You have to know where you are going in order to get there.
When you set out on the journey of implementing your outreach program, you probably had a pretty good idea of what you wanted to accomplish. Increased awareness and increased protective actions are just two possible broad goals of your program.
How will you know you’ve reached your goal?
During the process of planning your outreach program, you will have spent a lot of time thinking about very tangible goals that can be measured. Measurable goals are important in order to make sure you know when you have arrived at your destination, but also important for planning next steps. You won’t know what your next steps should be unless you know if your last actions were successful.
Whew! It seems like we are right back at where we started. And we kinda are. The thing about outreach is that it never really ends. Once you complete one campaign, you start another with what you have learned about works and what doesn’t work in your field. That knowledge comes with time and experience.
- Have you educated your community?
- Have you engaged your community?
- Have you put solutions in front of your community?
- Once you reach your goal, what then?
Educating your community
Find the corners of your issue and work toward the center. The limitations can be liberating and spur creativity. Unrestrained choice can lead to paralysis of decision and action, so find the structure of what you want your community to learn about your issue and then get out there and educate away. How you do this education process will be dictated by the who, what, where, when, and why of your issue.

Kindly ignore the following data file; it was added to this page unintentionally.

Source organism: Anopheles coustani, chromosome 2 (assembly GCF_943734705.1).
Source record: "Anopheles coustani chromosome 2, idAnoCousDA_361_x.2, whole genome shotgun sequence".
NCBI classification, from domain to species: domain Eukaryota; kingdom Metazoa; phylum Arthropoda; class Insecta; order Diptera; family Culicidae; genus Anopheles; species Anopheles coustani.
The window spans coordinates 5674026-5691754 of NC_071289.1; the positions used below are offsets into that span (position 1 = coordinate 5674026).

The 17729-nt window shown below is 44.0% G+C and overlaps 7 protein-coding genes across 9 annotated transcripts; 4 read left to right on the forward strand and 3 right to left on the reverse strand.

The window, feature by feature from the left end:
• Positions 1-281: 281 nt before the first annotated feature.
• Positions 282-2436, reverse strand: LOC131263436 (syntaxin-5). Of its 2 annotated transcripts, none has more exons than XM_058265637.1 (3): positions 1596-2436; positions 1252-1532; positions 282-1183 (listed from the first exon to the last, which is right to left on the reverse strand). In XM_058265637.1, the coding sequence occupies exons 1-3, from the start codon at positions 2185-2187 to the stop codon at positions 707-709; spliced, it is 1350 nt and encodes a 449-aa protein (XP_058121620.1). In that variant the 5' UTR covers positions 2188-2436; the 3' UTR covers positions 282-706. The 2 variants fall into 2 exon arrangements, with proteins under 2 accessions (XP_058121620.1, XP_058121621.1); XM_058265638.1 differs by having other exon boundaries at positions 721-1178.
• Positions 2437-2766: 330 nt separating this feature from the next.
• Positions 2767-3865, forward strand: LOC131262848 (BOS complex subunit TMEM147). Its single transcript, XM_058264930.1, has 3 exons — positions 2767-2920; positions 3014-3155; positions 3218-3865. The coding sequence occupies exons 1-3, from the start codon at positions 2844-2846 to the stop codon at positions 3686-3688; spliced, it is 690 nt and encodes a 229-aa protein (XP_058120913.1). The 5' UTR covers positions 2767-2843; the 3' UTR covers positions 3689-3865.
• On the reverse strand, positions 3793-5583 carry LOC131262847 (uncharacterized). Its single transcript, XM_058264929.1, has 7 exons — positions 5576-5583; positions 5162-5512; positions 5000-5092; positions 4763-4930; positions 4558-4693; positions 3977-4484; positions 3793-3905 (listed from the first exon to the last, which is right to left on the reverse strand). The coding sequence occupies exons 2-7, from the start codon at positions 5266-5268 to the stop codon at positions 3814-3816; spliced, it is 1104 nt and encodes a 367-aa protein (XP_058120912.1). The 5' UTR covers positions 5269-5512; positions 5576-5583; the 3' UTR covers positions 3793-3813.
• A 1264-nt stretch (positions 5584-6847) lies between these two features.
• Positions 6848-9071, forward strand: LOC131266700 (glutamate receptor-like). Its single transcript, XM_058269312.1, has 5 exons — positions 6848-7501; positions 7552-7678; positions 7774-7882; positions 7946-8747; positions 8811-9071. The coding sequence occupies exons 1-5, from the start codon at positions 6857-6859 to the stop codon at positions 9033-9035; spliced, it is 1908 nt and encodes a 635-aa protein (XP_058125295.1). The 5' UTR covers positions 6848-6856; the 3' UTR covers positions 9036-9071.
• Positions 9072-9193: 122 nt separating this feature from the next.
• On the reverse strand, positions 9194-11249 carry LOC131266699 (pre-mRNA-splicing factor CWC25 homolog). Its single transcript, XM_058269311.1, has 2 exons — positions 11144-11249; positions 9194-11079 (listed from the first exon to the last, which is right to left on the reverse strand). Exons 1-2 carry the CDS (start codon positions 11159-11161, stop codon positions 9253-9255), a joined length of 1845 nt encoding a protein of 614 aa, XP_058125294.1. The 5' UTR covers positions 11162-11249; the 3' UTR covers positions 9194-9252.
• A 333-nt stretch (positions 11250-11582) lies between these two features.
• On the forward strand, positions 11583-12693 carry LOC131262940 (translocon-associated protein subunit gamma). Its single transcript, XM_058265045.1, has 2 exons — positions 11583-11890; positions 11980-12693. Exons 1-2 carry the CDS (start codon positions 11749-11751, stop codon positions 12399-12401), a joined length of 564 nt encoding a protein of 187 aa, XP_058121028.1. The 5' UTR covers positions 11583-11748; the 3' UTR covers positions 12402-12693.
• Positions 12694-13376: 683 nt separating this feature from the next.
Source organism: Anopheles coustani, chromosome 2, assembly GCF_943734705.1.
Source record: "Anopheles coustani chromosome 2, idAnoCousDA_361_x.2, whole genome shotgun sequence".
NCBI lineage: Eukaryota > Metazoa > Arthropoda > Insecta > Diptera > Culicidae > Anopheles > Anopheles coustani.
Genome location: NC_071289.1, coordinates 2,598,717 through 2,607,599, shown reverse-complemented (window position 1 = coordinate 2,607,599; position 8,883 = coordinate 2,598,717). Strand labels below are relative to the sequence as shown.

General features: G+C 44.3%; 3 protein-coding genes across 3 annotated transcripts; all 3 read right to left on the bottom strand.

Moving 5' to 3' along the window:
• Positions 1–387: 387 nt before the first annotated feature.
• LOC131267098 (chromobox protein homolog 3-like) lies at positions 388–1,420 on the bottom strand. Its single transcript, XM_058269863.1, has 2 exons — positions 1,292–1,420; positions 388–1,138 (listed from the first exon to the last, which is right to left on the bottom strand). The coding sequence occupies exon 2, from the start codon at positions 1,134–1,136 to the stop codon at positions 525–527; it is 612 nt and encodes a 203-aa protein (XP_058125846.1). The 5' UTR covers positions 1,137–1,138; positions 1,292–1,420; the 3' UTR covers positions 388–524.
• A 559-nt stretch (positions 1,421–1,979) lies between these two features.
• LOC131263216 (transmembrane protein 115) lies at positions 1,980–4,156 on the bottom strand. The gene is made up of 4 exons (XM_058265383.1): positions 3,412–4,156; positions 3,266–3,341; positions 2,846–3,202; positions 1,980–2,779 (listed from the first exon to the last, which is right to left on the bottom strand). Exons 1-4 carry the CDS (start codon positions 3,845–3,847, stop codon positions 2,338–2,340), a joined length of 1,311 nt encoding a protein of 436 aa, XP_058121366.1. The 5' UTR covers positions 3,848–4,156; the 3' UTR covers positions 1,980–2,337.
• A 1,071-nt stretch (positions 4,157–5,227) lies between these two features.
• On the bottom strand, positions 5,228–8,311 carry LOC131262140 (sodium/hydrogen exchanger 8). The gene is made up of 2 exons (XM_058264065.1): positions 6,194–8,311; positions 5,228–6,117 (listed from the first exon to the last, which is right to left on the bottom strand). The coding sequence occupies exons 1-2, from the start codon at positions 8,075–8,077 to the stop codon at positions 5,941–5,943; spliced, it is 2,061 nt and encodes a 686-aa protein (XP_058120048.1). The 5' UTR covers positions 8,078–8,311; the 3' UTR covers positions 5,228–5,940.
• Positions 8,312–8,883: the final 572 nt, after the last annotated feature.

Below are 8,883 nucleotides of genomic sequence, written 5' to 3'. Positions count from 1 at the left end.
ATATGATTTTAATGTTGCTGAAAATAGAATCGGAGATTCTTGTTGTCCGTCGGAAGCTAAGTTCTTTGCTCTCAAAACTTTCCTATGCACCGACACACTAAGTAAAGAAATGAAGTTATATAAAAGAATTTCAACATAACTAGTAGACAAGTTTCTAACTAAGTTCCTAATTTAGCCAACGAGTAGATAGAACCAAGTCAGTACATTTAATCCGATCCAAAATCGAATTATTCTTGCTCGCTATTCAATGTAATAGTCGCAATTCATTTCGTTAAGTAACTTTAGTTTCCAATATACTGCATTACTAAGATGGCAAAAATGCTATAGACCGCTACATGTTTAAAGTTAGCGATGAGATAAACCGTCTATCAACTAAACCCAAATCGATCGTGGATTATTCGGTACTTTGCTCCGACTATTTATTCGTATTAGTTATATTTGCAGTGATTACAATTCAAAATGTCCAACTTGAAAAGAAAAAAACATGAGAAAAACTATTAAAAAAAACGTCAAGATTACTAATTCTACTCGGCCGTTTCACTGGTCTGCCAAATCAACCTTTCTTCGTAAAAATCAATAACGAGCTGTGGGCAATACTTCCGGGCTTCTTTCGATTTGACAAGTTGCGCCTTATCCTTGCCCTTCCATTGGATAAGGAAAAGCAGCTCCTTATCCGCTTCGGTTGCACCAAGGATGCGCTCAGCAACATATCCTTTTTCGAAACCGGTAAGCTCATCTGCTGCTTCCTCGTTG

Engage your community
The last thing you want is to have your hard work be for naught. Nothing is gained by having passive community engagement. You want your community fired up and raring to go on your issue. this may mean at some point giving up a certain amount of control over the process. But your hard work should show fruit by having the community itself stepping up and taking on the issue in a grass roots manner. Find ways for the community members to get their hands dirty, to get up and moving, to create their own programs.
Provide solutions for your community
Solutions come in all types of flavors. It could be training for shelter management or first aid; it could be curriculum available to K-12 schools; it could be evacuation drills and exercises. These solutions need to be a part of the plan and should be sustainable after your program ends.
Key words: public outreach, community, education, natural hazards, seismic, earthquake, tsunami